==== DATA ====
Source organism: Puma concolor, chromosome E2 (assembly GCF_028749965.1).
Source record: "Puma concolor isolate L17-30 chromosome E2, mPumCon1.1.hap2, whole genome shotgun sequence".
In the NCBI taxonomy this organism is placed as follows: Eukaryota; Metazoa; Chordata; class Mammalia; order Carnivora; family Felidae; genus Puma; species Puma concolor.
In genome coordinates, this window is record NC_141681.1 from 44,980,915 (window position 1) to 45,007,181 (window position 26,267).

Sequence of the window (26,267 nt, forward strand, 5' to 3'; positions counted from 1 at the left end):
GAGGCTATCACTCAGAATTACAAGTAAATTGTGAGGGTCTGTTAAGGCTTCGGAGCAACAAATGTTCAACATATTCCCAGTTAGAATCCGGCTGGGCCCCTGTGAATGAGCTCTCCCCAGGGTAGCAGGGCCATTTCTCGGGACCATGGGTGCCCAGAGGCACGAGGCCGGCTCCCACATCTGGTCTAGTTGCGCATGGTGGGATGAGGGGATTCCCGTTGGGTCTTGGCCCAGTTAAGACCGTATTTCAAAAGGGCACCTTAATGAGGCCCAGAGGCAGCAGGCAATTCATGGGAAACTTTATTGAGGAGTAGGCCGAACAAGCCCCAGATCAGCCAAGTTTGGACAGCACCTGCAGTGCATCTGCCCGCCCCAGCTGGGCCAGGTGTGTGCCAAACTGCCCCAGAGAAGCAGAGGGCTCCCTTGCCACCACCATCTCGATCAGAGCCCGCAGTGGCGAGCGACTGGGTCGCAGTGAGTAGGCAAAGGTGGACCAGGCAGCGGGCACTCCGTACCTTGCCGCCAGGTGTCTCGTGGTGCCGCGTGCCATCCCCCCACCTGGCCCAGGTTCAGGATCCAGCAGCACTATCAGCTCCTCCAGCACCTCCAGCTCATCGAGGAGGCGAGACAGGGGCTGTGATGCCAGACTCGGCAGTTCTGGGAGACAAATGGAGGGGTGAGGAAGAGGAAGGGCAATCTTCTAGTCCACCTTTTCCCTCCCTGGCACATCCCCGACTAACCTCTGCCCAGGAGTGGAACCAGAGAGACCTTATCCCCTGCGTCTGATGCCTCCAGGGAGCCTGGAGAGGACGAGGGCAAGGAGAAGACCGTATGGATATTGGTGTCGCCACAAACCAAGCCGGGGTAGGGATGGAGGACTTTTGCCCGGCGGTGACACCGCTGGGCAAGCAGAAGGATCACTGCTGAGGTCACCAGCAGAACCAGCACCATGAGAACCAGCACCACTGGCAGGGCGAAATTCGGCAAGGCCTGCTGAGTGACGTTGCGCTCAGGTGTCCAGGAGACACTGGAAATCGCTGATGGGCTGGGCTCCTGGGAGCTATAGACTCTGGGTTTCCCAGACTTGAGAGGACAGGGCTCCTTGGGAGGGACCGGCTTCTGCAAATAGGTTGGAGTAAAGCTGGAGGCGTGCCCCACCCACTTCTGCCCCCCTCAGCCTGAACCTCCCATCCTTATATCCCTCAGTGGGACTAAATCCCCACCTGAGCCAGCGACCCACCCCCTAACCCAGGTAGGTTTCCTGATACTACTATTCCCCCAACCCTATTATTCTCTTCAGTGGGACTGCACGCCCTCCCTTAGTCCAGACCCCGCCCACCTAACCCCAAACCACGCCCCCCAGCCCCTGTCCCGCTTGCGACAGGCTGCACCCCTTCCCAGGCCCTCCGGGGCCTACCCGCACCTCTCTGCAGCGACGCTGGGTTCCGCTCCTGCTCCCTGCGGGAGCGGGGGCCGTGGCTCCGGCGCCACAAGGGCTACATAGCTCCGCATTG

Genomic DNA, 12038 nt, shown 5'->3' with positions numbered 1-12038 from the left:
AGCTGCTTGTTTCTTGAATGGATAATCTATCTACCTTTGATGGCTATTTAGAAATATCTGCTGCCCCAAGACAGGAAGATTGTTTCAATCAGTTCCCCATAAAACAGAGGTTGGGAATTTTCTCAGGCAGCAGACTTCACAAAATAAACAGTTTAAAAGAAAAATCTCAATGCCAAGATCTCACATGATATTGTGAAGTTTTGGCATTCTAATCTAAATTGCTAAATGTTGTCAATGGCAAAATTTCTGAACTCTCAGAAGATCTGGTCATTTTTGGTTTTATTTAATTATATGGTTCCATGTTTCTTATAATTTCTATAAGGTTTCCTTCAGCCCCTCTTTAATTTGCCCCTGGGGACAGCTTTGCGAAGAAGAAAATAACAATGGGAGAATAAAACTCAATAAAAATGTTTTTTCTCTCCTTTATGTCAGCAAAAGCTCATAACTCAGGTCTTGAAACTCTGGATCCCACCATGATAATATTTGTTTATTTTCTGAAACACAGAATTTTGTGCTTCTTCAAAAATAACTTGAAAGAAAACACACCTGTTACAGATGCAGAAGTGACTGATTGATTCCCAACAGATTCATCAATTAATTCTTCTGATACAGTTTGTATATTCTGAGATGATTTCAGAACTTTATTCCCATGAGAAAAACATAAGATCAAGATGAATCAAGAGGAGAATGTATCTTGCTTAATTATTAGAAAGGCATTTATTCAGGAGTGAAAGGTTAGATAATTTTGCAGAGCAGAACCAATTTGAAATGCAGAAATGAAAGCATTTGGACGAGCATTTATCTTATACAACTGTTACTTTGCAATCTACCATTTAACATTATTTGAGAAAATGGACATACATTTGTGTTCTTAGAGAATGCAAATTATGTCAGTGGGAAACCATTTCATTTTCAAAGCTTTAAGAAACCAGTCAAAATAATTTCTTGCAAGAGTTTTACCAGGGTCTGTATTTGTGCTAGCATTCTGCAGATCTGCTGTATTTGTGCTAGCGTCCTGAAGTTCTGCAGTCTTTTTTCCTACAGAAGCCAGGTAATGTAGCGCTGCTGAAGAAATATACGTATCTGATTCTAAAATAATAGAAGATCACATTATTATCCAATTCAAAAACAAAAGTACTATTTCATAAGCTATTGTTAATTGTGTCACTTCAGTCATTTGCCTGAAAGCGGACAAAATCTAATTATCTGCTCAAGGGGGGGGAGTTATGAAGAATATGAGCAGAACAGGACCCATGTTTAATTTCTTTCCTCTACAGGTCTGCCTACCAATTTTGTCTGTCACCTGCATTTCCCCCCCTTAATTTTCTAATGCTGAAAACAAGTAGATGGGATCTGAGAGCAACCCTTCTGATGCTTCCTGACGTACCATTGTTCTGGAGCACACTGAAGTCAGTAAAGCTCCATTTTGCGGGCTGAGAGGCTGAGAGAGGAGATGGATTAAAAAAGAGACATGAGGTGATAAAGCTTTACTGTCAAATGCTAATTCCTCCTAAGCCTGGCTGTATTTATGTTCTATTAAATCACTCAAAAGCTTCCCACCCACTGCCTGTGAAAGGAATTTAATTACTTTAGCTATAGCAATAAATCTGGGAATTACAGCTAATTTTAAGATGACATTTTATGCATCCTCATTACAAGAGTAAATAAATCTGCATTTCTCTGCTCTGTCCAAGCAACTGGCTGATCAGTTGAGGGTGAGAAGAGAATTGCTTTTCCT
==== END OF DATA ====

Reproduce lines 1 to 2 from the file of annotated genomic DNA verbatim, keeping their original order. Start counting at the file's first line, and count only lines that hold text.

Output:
Source organism: Puma concolor, chromosome E2 (assembly GCF_028749965.1).
Source record: "Puma concolor isolate L17-30 chromosome E2, mPumCon1.1.hap2, whole genome shotgun sequence".